Kitchen appliances in The Shed included a two-burner hot plate and a deep crock-pot. Toast was made in an old-fashioned, flip-down manual toaster. Our 1951 Frigidaire was more than adequate for keeping perishables cold. Water (cold only) was supplied from the nearby well we had drilled, pumped into a pressure tank in a corner of the Shed. Baths happened every single Saturday night whether we needed one or not. Our steel-panned wheelbarrow was the tub, filled with water heated one gallon at a time in the crock-pot. We washed our work clothes on a scrub board used in this same wheelbarrow, then strung the laundry out to dry on ropes installed across the inside of The Shed.
Does all this sound spartan? I suppose it was, but the benefits were very real. Living simply in a cabin allowed us to build for three seasons each year on the money we earned back in the city over the winter. Cost cutting, efficient living and focussed work made this possible. I see now, more than ever, that it’s a tremendous luxury being able to build your dream home for three seasons a year and never leave the property to earn money to do it. Luxury doesn’t always involve broadloom, big budgets and large-screen television sets.
All this being true, I’m not sorry that we don’t live in The Shed any more. We’ve got five kids now, and it takes more than 200 sq. ft. of living space to raise them with any degree of sanity. But someday I look forward to experiencing the cabin lifestyle again, even just as an occasional retreat. There’s something about the tiny size of a cabin that makes it easy to be at ease. Some of my fondest cabin memories go back to cool fall evenings. I’m tucked into my sleeping bag, dog-tired, as the warmth of the antique woodstove wafts across my face. It’s the kind of deep-down joy that only happens when you mix hard work, a compelling dream and your own piece of land.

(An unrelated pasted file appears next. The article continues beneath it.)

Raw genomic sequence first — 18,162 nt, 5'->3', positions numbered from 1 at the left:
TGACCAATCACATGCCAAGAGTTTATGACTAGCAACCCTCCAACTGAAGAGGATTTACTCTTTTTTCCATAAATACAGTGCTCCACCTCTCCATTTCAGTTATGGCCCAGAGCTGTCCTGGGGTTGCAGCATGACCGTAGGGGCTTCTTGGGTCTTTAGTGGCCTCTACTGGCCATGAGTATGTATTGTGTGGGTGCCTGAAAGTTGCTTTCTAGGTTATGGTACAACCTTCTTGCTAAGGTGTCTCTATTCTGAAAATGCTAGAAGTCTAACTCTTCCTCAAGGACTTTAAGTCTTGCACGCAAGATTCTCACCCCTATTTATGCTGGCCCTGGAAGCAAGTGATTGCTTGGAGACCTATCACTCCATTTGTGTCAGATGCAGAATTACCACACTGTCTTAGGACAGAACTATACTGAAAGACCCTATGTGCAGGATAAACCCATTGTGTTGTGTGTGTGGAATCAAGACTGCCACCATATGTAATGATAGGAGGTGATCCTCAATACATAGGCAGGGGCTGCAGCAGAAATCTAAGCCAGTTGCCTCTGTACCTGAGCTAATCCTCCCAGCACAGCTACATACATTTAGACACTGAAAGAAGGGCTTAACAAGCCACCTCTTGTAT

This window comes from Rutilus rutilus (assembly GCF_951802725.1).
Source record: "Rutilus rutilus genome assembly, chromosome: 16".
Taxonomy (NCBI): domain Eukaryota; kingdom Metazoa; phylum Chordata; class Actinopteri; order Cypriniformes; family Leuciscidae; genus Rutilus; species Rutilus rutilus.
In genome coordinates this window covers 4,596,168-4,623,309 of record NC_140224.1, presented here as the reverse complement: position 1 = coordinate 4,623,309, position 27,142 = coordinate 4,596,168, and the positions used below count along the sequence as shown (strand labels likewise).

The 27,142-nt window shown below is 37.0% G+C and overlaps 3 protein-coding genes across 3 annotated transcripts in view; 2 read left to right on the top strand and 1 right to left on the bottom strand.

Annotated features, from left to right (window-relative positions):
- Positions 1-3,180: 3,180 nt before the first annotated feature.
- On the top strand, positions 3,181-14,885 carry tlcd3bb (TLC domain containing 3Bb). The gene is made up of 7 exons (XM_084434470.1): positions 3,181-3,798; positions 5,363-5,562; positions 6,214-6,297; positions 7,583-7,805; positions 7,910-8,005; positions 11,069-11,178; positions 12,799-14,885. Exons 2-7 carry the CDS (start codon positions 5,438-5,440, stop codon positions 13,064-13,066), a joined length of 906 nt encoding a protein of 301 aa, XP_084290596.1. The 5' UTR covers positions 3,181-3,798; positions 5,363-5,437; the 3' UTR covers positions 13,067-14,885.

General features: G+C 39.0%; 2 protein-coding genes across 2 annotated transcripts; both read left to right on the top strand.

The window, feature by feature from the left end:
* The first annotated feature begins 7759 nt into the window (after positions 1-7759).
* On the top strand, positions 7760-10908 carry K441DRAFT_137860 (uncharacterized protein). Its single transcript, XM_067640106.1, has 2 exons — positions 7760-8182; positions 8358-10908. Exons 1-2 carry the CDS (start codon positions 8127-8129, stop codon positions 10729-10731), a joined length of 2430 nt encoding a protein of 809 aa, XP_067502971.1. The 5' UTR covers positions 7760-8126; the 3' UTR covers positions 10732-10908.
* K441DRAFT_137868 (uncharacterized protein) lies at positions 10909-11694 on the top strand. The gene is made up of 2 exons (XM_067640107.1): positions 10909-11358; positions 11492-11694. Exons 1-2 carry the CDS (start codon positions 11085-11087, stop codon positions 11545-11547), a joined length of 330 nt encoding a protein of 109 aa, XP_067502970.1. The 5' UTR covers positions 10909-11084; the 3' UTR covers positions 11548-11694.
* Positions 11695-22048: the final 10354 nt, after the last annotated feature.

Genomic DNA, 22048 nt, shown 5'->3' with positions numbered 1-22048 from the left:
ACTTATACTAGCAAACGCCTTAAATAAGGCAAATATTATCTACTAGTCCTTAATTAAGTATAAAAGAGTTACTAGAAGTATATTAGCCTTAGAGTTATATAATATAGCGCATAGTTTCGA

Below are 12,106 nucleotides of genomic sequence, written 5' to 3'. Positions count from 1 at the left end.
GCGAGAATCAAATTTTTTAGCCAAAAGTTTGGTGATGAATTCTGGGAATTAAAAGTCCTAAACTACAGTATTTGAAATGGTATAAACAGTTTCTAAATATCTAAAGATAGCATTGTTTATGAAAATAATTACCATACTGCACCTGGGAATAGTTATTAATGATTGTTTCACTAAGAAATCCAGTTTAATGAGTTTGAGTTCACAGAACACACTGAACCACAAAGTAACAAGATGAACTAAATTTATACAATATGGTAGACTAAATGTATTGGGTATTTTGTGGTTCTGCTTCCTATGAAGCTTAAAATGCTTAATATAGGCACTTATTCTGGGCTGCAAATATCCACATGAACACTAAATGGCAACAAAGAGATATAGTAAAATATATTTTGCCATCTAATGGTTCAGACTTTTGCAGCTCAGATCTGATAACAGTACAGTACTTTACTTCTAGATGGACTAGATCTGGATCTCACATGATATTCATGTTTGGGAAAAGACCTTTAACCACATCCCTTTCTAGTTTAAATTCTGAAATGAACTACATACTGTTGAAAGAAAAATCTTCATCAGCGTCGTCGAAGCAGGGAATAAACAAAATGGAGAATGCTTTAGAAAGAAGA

If I were thirty years younger, starting an adventure in the country again, I’d certainly include a cabin in the plans. It would be a little different than what I built, though, starting with the size. I originally picked the 10 x 20-foot dimensions out of thin air, with no experience to base that decision on. Now I know that even five more feet of building width would have improved the usefulness of The Shed a lot. I’d also have been less stingy on the building materials. If I had built it with insulation, hot running water, and a small sink with a drain, I could have extended my building season further into the spring and fall. I really wish I had built the place on a deep foundation, too. Right now the old Shed is looking a little wonky as its frame-on-grade base moves a little with each year’s frost. But I know our kids wouldn’t let me tear it down. It’s a place of legend for them, a tangible connection to the stories we tell them about how their family came to set roots down into the land. In fact, the roots go so deep that my oldest son, Robert, has done the cabin thing himself. We built a cabin for him in a forested corner of our property, and now he’s a husband and father there. His cabin (we call it The Cabin) is much nicer than mine, thanks to the fact that he listened to his old man and let me work with him to design something that’s so much better than what I had.
In fact, Robert’s cabin design is getting pretty popular online. Click here for a detailed visual tour of his place, learn about the four-season design we came up with, and see how a handful of people all over the world are now building this same cabin on their own pieces of land. That’s Robert and his wife Edyta sitting on the porch of their cabin.